Paper has also faced tutor discontent. Posts on Reddit reflect a general dissatisfaction with the service, with some tutors complaining about the irregularity of shifts, the lack of job security and the hurried nature of the job, which diminishes quality. On Glassdoor, which tracks employee sentiment, Mr. Cutler has a 37-per-cent approval rating, which he has blamed on reviews mostly “from tutors who haven’t had great experiences.”
Chalkbeat has reported that Paper’s tutors often feel overwhelmed having to handle as many as five students in different subjects and grades at a time – all while being timed by the company.
Mr. Cutler told the Globe last month that a lot of what tutors have shared in public forums “is valid. We’re constantly working to improve that.” He noted that last year tutors spent 10 per cent of their working hours juggling three students at a time and 1.4 per cent with four. Paper’s goal is to have no tutor work with more than three students – even though rival services have told Chalkbeat they won’t let tutors work with more than two at a time. The company has also made three acquisitions and enhanced the product, adding voice recognition technology to support reading practice by students.
Mr. Cutler started a tutoring business 13 years ago while earning an education degree at McGill University. He was struck by the inequities in education, observing that wealthier students had better access to tutoring than those who needed it most. He started Paper in 2014, a year after graduating, with Mr. Cipriani, the chief technology officer.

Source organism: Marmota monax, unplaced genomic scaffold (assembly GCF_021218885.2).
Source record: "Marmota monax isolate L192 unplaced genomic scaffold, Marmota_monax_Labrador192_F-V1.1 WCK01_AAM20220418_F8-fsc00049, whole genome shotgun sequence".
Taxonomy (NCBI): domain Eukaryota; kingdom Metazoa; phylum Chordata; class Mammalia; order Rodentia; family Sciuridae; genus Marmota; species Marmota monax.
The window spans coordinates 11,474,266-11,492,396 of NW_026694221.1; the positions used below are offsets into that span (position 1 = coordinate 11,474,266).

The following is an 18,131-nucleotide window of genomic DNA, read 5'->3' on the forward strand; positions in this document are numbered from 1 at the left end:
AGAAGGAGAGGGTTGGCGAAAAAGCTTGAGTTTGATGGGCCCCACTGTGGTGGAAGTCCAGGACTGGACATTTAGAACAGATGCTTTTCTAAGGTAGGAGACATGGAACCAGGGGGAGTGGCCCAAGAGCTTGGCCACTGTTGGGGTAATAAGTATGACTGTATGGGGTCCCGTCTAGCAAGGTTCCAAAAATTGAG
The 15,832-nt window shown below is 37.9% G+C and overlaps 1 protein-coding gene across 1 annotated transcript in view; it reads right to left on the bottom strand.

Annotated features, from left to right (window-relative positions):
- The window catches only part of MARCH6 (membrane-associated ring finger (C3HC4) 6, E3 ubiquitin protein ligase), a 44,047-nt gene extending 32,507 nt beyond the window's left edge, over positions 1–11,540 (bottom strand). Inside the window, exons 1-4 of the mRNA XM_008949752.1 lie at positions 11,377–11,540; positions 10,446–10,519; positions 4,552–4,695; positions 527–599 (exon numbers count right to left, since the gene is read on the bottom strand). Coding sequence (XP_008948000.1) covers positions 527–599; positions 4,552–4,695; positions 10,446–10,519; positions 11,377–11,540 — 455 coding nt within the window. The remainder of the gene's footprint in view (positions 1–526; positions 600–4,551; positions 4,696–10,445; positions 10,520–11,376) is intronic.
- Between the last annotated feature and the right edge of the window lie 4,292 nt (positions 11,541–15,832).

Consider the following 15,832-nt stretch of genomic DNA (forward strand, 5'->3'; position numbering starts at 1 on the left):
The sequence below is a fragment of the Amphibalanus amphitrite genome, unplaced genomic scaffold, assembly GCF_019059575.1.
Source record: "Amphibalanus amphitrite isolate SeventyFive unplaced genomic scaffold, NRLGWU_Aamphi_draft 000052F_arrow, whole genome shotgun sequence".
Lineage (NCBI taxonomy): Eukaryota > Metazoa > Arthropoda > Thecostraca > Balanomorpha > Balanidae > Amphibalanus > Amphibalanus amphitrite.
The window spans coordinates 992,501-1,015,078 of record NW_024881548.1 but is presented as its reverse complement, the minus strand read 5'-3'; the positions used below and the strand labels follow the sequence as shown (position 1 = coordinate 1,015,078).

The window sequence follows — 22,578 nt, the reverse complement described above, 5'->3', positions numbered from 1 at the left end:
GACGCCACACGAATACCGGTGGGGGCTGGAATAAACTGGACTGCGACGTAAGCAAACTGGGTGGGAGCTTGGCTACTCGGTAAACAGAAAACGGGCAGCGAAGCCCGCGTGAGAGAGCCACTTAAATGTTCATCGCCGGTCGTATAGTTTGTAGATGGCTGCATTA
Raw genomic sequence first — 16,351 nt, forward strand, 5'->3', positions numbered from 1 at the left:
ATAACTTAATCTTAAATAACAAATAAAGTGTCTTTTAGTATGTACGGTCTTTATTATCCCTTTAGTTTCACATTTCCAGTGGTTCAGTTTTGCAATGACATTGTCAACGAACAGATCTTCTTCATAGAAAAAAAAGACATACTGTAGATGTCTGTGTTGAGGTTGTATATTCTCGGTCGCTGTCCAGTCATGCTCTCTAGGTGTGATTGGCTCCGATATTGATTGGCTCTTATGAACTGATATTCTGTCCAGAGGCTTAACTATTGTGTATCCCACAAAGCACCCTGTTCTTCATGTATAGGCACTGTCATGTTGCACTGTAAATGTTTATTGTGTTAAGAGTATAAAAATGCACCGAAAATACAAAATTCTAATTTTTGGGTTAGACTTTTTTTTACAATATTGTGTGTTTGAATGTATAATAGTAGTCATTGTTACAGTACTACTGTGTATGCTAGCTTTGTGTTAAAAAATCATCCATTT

While sessions were one-on-one, tutors would be able to handle multiple sessions at once. It would be less expensive and more scalable than conventional tutoring, delivering benefits to students who could otherwise not afford a tutoring service.
By early 2020, Paper had 30 employees, 100 tutors and annual revenue of less than $2-million from schools in the U.S. and Canada. Then the pandemic hit. Educators and political leaders fretted about the impact of “learning loss” from studying online, particularly among students who were socioeconomically disadvantaged. The U.S. government committed vast sums of money to provide free tutoring. Paper had the right product at the right time and signed up some of America’s largest school districts.
Investors such as SoftBank piled in as Paper raised US$380-million across two financings in 2021 and 2022. It serves more than three million students in about 450 school districts, almost entirely in the U.S. The company was generating about US$70-million in annual revenue as of March.
Editor’s note: An earlier version of the story stated Clark County had dropped Paper. The story has been corrected online.